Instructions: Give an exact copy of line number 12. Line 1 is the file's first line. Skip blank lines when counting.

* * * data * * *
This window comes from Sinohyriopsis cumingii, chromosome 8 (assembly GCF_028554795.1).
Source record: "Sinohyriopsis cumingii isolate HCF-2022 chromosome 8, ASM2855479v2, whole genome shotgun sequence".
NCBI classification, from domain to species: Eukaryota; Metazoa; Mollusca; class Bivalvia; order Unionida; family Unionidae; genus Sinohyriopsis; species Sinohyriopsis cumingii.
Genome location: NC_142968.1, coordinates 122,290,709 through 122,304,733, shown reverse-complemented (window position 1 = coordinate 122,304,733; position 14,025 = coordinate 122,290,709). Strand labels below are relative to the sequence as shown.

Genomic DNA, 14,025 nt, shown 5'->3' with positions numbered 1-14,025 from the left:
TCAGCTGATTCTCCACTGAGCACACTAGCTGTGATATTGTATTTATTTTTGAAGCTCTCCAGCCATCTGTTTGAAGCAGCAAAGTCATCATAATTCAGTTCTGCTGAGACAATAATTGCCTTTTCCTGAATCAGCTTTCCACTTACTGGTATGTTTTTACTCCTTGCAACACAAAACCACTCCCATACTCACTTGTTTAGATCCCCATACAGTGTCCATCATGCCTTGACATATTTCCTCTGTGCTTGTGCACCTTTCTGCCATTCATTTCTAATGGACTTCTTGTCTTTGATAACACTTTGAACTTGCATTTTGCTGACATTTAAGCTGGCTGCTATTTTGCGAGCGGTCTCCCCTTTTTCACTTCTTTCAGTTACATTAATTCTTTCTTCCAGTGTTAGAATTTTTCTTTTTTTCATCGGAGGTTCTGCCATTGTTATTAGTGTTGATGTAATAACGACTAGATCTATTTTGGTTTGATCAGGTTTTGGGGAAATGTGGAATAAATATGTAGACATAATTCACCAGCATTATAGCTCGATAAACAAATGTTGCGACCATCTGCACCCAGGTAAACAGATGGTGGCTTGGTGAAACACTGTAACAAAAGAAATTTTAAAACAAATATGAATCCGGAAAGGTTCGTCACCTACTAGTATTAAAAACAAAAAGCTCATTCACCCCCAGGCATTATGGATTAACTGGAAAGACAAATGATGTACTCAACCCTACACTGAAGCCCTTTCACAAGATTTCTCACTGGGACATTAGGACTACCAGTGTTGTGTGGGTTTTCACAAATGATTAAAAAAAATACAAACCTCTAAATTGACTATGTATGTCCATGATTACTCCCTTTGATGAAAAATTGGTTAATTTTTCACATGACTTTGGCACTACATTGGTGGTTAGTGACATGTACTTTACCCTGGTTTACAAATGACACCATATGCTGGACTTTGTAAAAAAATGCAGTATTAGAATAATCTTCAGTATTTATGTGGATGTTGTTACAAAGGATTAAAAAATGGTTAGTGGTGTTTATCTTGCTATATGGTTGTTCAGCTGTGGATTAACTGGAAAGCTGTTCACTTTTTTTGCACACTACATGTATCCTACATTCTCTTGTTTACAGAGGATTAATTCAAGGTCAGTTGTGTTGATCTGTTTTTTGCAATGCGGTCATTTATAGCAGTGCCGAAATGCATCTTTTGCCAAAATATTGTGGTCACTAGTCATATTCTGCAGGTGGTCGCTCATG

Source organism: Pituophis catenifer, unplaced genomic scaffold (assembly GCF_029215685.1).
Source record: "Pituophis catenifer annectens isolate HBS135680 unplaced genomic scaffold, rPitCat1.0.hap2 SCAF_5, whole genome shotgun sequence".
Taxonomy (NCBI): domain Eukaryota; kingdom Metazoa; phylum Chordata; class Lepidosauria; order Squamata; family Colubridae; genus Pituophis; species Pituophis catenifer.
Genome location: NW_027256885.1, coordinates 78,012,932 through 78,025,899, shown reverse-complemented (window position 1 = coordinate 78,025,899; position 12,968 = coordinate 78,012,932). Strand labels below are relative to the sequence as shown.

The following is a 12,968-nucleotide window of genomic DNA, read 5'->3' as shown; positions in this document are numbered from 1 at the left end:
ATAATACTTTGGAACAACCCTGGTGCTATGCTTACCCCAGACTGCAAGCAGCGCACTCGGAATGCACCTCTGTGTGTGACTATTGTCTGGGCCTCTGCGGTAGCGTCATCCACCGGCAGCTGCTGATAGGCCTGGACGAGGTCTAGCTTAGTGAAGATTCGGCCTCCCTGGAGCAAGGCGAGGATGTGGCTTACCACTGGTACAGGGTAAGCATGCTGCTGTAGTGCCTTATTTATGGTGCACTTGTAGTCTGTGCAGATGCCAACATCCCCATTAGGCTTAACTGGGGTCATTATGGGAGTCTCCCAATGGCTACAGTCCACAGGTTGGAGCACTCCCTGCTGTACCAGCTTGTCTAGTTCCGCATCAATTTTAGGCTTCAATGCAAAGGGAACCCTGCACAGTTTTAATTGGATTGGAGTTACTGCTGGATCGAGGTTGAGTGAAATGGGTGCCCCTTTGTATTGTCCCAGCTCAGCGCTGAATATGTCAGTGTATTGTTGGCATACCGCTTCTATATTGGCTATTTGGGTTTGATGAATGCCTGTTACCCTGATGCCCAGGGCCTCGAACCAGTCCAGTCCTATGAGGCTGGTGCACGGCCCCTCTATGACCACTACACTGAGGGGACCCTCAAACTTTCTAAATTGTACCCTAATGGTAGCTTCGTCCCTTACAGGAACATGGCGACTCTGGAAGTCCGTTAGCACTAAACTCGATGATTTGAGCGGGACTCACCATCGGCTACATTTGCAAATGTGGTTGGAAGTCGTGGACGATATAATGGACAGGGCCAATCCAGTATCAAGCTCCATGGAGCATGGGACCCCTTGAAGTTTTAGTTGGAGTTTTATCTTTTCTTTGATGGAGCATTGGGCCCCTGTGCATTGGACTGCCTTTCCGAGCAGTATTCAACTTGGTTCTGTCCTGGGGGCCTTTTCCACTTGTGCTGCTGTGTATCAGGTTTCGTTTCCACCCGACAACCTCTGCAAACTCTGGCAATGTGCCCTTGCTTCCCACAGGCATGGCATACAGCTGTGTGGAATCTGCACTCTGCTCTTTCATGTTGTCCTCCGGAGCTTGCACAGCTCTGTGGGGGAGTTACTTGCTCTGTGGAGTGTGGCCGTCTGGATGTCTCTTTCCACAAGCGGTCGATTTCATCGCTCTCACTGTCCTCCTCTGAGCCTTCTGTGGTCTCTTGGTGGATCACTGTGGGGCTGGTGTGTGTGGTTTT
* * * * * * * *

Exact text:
ATAATACTTTGGAACAACCCTGGTGCTATGCTTACCCCAGACTGCAAGCAGCGCACTCGGAATGCACCTCTGTGTGTGACTATTGTCTGGGCCTCTGCGGTAGCGTCATCCACCGGCAGCTGCTGATAGGCCTGGACGAGGTCTAGCTTAGTGAAGATTCGGCCTCCCTGGAGCAAGGCGAGGATGTGGCTTACCACTGGTACAGGGTAAGCATGCTGCTGTAGTGCCTTATTTATGGTGCACTTGTAGTCTGTGCAGATGCCAACATCCCCATTAGGCTTAACTGGGGTCATTATGGGAGTCTCCCAATGGCTACAGTCCACAGGTTGGAGCACTCCCTGCTGTACCAGCTTGTCTAGTTCCGCATCAATTTTAGGCTTCAATGCAAAGGGAACCCTGCACAGTTTTAATTGGATTGGAGTTACTGCTGGATCGAGGTTGAGTGAAATGGGTGCCCCTTTGTATTGTCCCAGCTCAGCGCTGAATATGTCAGTGTATTGTTGGCATACCGCTTCTATATTGGCTATTTGGGTTTGATGAATGCCTGTTACCCTGATGCCCAGGGCCTCGAACCAGTCCAGTCCTATGAGGCTGGTGCACGGCCCCTCTATGACCACTACACTGAGGGGACCCTCAAACTTTCTAAATTGTACCCTAATGGTAGCTTCGTCCCTTACAGGAACATGGCGACTCTGGAAGTCCGTTAGCACTAAACTCGATGATTTGAGCGGGACTCACCATCGGCTACATTTGCAAATGTGGTTGGAAGTCGTGGACGATATAATGGACAGGGCCAATCCAGTATCAAGCTCCATGGAGCATGGGACCCCTTGAAGTTTTAGTTGGAGTTTTATCTTTTCTTTGATGGAGCATTGGGCCCCTGTGCATTGGACTGCCTTTCCGAGCAGTATTCAACTTGGTTCTGTCCTGGGGGCCTTTTCCACTTGTGCTGCTGTGTATCAGGTTTCGTTTCCACCCGACAACCTCTGCAAACTCTGGCAATGTGCCCTTGCTTCCCACAGGCATGGCATACAGCTGTGTGGAATCTGCACTCTGCTCTTTCATGTTGTCCTCCGGAGCTTGCACAGCTCTGTGGGGGAGTTACTTGCTCTGTGGAGTGTGGCCGTCTGGATGTCTCTTTCCACAAGCGGTCGATTTCATCGCTCTCACTGTCCTCCTCTGAGCCTTCTGTGGTCTCTTGGTGGATCACTGTGGGGCTGGTGTGTGTGGTTTT